Date of Award

Fall 2011

Document Type

Thesis - Open Access

Degree Name

Master of Science in Human Factors & Systems

Department

Human Factors and Systems

Committee Chair

Shawn Doherty, Ph.D.

First Committee Member

Jason Kring, Ph.D.

Second Committee Member

Lynn Koller, Ph.D.

Abstract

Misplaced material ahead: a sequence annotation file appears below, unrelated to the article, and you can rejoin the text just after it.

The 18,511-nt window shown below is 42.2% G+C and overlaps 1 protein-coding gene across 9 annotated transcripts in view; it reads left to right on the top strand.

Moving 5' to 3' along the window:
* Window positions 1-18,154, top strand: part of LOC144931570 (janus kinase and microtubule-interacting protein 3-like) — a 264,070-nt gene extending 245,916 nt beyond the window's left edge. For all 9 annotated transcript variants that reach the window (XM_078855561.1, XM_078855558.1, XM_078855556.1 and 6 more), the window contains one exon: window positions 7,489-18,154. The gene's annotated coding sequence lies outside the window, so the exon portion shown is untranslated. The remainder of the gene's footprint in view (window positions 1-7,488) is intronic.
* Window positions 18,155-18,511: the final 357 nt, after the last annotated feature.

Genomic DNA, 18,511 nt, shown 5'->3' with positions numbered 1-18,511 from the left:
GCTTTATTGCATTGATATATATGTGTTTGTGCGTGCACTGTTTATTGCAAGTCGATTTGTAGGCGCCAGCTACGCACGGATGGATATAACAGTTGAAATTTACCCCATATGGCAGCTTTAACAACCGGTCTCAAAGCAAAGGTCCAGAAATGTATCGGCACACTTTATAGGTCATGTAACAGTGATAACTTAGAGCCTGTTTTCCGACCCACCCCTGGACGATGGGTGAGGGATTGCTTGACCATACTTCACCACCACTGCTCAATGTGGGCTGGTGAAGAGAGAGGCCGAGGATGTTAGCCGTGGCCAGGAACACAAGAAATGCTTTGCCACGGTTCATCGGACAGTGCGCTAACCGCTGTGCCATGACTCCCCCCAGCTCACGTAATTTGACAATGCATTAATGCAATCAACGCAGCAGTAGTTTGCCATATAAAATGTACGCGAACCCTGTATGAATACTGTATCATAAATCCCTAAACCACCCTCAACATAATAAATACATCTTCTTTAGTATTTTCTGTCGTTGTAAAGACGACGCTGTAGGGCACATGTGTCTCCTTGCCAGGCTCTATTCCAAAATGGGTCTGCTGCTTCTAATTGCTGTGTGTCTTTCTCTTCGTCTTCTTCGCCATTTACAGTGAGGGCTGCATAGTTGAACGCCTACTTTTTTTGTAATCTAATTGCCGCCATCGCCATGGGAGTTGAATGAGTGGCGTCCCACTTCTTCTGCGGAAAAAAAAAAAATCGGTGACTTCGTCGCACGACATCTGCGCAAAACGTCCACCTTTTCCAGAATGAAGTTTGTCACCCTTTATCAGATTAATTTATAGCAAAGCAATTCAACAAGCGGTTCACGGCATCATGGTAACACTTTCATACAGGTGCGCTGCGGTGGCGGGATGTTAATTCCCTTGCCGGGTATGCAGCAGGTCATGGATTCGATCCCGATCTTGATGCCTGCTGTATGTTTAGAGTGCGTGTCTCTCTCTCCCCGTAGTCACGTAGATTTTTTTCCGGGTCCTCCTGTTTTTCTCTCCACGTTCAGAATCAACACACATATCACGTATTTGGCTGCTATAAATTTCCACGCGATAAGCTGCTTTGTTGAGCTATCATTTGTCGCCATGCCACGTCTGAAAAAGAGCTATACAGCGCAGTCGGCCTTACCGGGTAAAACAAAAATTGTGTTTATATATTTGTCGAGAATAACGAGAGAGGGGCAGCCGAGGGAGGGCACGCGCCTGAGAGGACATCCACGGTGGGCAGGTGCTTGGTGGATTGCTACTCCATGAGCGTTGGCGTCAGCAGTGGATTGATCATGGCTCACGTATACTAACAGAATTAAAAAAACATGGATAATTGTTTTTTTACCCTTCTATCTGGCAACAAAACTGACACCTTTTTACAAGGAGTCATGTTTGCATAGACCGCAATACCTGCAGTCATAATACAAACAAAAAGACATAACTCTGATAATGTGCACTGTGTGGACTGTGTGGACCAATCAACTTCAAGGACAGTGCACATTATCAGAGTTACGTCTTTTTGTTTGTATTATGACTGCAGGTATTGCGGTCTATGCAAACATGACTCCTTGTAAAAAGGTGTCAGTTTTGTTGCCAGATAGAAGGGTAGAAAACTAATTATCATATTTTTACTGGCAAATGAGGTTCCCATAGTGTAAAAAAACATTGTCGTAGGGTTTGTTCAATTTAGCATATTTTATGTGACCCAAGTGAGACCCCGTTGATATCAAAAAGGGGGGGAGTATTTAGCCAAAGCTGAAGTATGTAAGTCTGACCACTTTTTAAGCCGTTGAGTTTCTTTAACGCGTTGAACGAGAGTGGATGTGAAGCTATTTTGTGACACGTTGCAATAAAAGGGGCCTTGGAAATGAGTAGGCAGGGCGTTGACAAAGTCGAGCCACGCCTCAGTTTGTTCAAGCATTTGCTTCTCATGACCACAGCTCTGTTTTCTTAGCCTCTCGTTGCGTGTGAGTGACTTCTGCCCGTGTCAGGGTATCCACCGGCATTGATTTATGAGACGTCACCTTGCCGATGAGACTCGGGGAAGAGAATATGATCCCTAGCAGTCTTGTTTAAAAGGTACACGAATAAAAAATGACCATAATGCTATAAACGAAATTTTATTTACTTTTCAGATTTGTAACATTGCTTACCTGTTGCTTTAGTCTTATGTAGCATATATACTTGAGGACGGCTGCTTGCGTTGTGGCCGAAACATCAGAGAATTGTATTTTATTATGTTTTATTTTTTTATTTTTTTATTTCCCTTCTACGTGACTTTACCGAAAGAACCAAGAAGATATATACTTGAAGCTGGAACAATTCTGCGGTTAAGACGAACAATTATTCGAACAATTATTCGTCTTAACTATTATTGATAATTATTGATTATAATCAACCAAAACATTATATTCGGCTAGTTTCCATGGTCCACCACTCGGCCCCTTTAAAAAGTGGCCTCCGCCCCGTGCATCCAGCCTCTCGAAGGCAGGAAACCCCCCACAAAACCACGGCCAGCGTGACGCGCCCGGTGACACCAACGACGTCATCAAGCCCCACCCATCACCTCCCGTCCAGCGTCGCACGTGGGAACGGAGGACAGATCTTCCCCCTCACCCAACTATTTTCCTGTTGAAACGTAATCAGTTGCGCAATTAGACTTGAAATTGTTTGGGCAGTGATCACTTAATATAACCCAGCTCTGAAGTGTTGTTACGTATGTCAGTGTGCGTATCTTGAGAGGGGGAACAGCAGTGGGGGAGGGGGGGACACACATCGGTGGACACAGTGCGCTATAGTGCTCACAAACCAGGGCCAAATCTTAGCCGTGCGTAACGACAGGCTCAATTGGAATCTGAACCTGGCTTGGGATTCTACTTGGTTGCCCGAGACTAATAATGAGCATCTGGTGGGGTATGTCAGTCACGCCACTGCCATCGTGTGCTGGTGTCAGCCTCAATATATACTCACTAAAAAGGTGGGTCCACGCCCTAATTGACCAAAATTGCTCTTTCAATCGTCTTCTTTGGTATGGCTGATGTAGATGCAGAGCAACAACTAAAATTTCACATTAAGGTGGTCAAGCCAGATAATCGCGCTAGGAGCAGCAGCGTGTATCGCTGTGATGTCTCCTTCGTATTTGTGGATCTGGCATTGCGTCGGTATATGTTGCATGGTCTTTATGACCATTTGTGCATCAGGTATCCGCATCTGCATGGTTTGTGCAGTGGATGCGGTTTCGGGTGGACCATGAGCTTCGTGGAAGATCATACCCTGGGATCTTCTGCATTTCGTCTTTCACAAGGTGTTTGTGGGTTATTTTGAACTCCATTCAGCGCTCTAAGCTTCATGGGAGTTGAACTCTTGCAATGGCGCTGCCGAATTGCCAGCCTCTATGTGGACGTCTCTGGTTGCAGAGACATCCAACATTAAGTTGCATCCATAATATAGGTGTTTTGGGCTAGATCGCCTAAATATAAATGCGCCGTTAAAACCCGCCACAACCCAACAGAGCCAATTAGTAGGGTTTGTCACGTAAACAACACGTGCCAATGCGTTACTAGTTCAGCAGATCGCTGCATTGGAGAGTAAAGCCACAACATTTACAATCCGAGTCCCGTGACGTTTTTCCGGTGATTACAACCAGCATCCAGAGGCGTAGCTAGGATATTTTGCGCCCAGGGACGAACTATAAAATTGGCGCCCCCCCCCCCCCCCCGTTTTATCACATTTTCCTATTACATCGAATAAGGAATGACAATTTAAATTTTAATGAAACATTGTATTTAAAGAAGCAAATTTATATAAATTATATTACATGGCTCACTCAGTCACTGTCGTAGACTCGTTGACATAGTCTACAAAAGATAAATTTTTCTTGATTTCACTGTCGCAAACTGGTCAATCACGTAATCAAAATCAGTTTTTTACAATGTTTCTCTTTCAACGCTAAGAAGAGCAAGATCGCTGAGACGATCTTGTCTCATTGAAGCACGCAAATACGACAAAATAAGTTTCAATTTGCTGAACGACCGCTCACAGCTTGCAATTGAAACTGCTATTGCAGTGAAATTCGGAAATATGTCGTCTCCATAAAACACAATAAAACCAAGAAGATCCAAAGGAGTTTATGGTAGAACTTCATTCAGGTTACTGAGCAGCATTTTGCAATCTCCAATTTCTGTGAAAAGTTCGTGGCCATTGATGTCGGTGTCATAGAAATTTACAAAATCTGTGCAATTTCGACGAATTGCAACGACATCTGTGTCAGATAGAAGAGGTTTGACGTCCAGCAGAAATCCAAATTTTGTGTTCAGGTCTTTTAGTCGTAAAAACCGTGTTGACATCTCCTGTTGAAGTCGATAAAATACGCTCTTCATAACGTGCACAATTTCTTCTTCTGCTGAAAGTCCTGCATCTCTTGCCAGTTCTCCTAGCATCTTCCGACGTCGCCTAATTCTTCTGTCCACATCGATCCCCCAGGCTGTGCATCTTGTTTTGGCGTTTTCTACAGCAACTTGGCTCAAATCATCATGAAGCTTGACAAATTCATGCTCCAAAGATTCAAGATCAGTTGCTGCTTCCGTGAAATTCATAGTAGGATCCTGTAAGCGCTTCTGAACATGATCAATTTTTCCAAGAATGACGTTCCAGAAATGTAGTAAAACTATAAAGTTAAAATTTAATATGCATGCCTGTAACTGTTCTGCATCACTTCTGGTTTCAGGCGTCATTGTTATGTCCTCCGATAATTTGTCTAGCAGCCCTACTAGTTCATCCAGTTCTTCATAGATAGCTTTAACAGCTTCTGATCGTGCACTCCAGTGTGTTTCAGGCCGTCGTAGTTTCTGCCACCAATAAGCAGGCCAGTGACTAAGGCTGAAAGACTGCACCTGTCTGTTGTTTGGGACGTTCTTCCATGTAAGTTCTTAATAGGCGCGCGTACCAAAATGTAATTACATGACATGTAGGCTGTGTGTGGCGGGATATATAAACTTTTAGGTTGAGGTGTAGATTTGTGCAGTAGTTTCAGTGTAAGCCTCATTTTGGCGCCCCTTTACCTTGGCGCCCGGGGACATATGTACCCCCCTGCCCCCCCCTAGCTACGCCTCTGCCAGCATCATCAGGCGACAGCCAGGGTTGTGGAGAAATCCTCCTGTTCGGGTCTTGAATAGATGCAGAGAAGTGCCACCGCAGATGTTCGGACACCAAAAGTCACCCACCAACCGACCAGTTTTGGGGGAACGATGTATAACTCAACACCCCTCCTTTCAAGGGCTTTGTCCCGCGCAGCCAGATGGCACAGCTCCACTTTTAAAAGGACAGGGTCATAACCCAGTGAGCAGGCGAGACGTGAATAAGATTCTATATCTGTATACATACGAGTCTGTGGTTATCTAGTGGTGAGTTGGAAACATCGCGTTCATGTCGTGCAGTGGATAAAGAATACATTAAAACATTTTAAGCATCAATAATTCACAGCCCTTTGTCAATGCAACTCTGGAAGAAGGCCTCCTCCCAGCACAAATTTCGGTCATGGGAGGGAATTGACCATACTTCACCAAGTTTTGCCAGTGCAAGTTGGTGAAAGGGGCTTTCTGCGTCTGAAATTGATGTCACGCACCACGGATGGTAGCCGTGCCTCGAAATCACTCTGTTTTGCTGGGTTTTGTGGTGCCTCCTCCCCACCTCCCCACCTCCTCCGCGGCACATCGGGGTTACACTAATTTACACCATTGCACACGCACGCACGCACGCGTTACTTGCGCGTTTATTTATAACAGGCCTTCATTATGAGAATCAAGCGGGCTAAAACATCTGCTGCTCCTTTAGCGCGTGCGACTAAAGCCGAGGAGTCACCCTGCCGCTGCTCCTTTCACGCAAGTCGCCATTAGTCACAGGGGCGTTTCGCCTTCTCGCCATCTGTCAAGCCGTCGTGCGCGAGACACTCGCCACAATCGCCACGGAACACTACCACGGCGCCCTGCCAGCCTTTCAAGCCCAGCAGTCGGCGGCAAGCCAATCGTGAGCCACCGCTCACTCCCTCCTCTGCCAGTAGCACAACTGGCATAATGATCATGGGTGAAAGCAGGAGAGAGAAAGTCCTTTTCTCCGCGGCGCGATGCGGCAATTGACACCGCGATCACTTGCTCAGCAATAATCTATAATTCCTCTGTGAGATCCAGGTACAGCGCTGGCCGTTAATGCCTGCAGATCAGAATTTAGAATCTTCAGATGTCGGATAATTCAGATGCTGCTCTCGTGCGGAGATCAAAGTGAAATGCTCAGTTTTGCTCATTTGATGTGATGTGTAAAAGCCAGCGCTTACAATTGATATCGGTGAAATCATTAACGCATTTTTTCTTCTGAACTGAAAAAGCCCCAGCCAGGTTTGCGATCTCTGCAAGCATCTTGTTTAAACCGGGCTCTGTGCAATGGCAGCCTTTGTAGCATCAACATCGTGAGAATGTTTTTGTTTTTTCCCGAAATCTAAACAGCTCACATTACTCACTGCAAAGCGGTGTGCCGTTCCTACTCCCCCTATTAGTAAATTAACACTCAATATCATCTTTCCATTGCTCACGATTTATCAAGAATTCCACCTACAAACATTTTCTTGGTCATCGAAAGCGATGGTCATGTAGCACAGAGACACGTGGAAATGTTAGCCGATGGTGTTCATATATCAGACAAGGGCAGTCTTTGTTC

The change probability effect is a term coined by Beck et al. (2004) and it suggests that changes that are expected or "probable" are detected more easily than changes that are unexpected or "improbable". This research study investigates the change probability effect and the differences between observers who are looking for changes and those who are unaware that changes may exist. The results suggest that observers who are not expecting a change to occur are more likely to detect an improbable change than a probable change. The findings from this study have real world applications and also have implications for change blindness research studies.

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